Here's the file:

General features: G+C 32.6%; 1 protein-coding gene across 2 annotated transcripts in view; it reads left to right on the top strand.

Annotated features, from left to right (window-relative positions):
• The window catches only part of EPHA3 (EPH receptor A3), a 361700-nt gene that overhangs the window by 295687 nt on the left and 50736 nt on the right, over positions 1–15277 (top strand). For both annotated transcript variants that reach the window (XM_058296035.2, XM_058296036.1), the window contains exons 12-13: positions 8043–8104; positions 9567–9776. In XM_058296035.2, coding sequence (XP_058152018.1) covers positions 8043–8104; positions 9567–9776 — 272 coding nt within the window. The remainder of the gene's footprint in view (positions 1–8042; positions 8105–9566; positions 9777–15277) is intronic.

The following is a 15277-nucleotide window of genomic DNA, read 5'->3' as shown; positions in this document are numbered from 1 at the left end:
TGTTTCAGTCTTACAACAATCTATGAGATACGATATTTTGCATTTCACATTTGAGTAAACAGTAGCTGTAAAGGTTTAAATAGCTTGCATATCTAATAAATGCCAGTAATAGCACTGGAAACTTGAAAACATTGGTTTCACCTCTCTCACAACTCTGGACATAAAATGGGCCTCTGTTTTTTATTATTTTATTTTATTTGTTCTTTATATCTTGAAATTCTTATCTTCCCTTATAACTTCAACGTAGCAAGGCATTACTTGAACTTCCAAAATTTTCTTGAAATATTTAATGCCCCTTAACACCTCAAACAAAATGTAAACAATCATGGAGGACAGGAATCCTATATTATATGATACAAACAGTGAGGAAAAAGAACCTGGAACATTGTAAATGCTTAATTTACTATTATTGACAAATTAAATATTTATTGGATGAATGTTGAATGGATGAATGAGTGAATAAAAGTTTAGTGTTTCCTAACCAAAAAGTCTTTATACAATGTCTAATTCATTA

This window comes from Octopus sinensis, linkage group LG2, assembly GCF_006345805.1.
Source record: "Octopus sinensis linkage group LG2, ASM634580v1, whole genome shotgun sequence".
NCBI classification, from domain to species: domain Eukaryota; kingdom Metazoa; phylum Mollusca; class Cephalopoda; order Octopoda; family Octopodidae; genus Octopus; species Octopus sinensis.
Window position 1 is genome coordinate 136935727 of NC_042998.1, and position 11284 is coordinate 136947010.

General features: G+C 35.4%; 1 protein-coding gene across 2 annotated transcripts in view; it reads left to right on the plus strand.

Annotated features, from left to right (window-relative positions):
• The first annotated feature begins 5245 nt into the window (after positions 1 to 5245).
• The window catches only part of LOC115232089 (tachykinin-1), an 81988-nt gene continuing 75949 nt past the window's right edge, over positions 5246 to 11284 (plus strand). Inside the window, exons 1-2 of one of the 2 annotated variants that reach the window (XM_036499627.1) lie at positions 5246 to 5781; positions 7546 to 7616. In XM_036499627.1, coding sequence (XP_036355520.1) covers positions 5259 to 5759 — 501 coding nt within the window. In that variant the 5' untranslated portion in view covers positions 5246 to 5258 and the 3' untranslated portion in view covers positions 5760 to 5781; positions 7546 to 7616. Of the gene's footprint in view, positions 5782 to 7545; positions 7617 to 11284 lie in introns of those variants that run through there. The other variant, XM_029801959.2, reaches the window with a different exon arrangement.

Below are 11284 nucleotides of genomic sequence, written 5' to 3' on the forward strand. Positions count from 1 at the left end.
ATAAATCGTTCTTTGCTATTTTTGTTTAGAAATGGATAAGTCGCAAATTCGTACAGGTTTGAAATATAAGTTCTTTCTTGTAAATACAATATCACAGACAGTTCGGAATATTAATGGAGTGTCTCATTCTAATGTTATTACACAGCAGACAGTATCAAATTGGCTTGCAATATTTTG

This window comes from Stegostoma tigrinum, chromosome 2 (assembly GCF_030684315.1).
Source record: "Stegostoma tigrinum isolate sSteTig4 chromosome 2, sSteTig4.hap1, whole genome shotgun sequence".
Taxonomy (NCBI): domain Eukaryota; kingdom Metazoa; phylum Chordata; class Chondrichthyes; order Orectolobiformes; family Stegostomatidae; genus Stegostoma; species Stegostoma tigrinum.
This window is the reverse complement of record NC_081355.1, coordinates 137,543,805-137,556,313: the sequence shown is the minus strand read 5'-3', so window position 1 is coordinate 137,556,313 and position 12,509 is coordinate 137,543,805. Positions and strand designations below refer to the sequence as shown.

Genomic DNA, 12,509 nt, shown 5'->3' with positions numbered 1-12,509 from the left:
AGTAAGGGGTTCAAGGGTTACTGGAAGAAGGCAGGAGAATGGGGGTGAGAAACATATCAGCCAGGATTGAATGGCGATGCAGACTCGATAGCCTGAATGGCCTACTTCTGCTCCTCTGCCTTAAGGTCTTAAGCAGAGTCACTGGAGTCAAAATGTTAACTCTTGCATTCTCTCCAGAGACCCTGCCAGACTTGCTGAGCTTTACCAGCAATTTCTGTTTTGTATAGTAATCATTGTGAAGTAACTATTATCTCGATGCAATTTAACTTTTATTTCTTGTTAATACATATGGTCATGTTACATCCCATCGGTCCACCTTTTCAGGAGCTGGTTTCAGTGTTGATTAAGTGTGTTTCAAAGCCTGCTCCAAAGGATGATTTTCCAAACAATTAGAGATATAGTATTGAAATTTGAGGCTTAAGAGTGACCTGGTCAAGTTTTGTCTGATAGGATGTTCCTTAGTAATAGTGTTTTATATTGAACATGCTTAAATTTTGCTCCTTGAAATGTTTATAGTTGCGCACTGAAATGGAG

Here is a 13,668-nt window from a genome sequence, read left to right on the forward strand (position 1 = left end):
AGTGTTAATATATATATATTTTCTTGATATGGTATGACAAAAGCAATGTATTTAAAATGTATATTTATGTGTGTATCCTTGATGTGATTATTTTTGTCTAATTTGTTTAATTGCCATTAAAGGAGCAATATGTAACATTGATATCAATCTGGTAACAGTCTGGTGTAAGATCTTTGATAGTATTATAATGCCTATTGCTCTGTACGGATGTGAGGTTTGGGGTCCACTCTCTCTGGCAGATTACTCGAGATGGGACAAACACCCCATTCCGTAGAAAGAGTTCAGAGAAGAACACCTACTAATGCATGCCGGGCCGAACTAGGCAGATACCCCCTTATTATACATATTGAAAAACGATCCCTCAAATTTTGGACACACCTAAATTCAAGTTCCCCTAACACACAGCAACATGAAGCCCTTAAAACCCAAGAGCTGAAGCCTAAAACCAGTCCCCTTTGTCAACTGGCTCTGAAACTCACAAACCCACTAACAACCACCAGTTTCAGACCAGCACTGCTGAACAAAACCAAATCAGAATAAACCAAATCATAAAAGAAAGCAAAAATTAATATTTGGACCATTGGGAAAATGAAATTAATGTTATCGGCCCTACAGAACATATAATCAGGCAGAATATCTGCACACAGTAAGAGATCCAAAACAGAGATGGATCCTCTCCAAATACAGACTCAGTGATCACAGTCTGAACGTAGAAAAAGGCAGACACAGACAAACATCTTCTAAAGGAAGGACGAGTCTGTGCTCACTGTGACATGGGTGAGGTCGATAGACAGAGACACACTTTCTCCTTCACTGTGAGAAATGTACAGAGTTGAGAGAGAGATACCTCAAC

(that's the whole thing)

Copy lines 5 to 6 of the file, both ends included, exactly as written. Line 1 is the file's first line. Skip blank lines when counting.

TGTTTCAGTCTTACAACAATCTATGAGATACGATATTTTGCATTTCACATTTGAGTAAACAGTAGCTGTAAAGGTTTAAATAGCTTGCATATCTAATAAATGCCAGTAATAGCACTGGAAACTTGAAAACATTGGTTTCACCTCTCTCACAACTCTGGACATAAAATGGGCCTCTGTTTTTTATTATTTTATTTTATTTGTTCTTTATATCTTGAAATTCTTATCTTCCCTTATAACTTCAACGTAGCAAGGCATTACTTGAACTTCCAAAATTTTCTTGAAATATTTAATGCCCCTTAACACCTCAAACAAAATGTAAACAATCATGGAGGACAGGAATCCTATATTATATGATACAAACAGTGAGGAAAAAGAACCTGGAACATTGTAAATGCTTAATTTACTATTATTGACAAATTAAATATTTATTGGATGAATGTTGAATGGATGAATGAGTGAATAAAAGTTTAGTGTTTCCTAACCAAAAAGTCTTTATACAATGTCTAATTCATTA

This window comes from Octopus sinensis, linkage group LG2, assembly GCF_006345805.1.